Review: The Wych Elm, by Tana French

Who's afraid of the cold, hard truth? Practically everybody in this book is, for starters. The Wych Elm walks a delicate line between murder mystery and profound insight into what motivates us. What makes us 'us'? And can that change? Toby is about to find out. He's always been happy-go-lucky, cruising through life without any major mishaps, …

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Blog tour: Crossing the Line, by Laura Wilkinson

Here's a confession that might make some people feel old: I don't remember the nineteen-eighties. I wasn't even born in them. So reading Laura Wilkinson's novel on the pit closures and the struggles of the miners felt like a real eye-opener. The biggest shock is that it wasn't actually all that long ago. Forty years …

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Review: The Silent Patient, by Alex Michaelides

There's been a spurt of psychological thrillers coming out in recent months, and it's super hard to keep track of them all- especially which ones are worth the read. With that in mind, I was recommended The Silent Patient by one of my lovely blogging friends, so I set to with a fair amount of excitement. What …

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Blog tour: The Everlasting Rose, by Dhonielle Clayton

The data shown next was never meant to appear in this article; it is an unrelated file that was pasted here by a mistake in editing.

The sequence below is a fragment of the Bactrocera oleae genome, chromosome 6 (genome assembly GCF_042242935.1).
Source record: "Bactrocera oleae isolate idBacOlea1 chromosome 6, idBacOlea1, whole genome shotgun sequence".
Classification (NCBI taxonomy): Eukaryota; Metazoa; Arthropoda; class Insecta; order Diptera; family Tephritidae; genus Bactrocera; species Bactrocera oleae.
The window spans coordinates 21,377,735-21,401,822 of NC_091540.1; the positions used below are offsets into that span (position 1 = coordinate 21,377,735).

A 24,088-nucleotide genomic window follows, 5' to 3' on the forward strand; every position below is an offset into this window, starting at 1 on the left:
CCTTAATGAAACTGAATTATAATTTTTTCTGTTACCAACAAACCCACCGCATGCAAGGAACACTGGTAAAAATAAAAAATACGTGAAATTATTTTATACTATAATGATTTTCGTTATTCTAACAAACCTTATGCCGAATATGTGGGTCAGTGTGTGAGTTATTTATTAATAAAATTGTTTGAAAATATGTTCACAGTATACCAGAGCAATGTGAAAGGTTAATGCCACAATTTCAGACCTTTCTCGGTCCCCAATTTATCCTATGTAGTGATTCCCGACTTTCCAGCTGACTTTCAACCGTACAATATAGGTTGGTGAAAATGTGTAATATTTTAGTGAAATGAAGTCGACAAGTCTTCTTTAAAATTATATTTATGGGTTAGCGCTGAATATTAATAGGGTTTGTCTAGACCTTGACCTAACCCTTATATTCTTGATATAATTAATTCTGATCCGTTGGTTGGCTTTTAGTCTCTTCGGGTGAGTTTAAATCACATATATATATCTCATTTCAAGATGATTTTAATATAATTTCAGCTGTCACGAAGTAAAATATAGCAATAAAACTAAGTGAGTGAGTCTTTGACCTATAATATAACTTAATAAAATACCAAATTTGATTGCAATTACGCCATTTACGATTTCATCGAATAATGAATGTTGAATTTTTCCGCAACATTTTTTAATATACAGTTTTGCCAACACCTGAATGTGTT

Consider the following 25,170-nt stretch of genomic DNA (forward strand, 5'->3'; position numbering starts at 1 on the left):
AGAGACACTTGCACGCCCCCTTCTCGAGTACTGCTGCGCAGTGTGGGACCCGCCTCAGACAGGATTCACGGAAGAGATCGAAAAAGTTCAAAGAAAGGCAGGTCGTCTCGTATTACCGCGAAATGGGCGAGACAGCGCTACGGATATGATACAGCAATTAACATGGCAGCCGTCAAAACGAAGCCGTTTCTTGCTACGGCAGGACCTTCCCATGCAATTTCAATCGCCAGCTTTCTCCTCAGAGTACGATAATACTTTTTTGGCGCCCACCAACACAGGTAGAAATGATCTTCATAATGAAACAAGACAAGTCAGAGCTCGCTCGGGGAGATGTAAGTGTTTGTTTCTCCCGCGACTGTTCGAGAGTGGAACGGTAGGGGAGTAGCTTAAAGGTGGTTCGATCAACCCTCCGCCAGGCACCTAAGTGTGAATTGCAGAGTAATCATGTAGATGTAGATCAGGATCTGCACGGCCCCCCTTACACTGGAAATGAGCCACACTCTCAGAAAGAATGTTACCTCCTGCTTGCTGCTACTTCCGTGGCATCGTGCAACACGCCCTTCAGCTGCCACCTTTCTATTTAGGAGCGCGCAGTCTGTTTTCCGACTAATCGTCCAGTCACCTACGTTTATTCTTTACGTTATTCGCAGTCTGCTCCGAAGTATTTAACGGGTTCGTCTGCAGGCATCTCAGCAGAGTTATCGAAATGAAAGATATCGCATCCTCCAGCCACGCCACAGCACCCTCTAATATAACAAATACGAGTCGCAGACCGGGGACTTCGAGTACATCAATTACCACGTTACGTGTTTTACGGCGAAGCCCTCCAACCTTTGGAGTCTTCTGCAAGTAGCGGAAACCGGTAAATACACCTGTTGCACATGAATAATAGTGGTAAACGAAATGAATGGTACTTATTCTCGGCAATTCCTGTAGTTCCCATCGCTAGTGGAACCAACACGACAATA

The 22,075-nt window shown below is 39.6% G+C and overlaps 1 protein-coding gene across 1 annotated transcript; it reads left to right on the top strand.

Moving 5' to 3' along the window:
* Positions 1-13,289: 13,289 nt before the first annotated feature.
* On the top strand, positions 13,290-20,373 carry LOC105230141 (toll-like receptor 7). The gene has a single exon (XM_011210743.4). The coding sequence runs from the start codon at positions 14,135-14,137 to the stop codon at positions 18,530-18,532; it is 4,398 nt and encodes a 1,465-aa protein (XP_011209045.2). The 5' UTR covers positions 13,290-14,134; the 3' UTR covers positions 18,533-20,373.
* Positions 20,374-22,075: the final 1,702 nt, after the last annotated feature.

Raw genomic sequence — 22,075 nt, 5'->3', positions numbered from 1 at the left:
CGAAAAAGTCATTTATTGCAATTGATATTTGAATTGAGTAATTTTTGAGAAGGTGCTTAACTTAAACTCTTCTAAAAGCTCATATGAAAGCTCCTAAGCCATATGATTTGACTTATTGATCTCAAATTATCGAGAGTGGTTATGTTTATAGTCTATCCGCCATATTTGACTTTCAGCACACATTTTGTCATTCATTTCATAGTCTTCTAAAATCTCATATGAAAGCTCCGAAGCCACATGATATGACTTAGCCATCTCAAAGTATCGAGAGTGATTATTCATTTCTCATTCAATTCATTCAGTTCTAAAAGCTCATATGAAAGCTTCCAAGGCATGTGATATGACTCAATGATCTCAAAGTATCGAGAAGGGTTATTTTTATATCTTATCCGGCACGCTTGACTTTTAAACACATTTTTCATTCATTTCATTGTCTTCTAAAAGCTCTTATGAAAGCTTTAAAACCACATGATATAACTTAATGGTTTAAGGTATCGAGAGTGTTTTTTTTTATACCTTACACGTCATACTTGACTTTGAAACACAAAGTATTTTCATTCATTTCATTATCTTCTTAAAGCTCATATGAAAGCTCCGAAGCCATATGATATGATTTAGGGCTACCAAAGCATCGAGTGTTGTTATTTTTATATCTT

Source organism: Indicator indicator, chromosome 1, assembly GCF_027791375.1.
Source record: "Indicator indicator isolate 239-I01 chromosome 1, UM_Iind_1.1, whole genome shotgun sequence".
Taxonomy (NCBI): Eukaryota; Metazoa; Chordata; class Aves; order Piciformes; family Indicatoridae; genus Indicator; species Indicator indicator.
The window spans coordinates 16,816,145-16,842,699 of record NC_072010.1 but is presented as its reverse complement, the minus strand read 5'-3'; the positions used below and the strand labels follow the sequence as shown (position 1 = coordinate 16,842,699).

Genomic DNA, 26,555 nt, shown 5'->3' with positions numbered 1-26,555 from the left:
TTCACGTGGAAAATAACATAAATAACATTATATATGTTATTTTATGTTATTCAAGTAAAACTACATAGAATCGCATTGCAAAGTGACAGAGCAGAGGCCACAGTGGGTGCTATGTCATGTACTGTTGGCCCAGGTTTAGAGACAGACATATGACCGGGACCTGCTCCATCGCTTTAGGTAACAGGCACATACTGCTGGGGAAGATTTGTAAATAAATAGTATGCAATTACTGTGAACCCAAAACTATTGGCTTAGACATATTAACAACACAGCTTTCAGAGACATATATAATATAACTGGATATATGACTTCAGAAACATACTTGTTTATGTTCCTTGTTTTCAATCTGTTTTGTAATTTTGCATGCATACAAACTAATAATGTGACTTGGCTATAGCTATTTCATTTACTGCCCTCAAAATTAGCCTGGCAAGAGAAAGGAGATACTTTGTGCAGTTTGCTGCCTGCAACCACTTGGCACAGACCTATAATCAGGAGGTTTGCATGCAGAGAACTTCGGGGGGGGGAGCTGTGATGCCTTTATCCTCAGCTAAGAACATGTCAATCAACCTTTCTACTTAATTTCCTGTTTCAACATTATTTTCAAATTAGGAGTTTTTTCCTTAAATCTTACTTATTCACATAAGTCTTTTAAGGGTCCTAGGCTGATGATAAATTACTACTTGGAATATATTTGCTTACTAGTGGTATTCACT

It doesn't feel all that long since I read Dhonielle Clayton's debut novel The Belles, but here we are: the second book is out, and (spoiler alert) it's just as good as the first! What I forgot between finishing The Belles and starting on The Everlasting Rose was just how richly evocative Clayton's writing is. Everything is described in terms of …

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The Saturday Review: Flowers over the Inferno, by Ilaria Tuti

This book was an extremely pleasant surprise. I've not read many books by Italian authors- not even Elena Ferrante, believe it or not- so I approached the translation of Flowers Over the Inferno with a fair amount of interest. What I got back was an intriguing twist on the police procedural novel, featuring lost children, …

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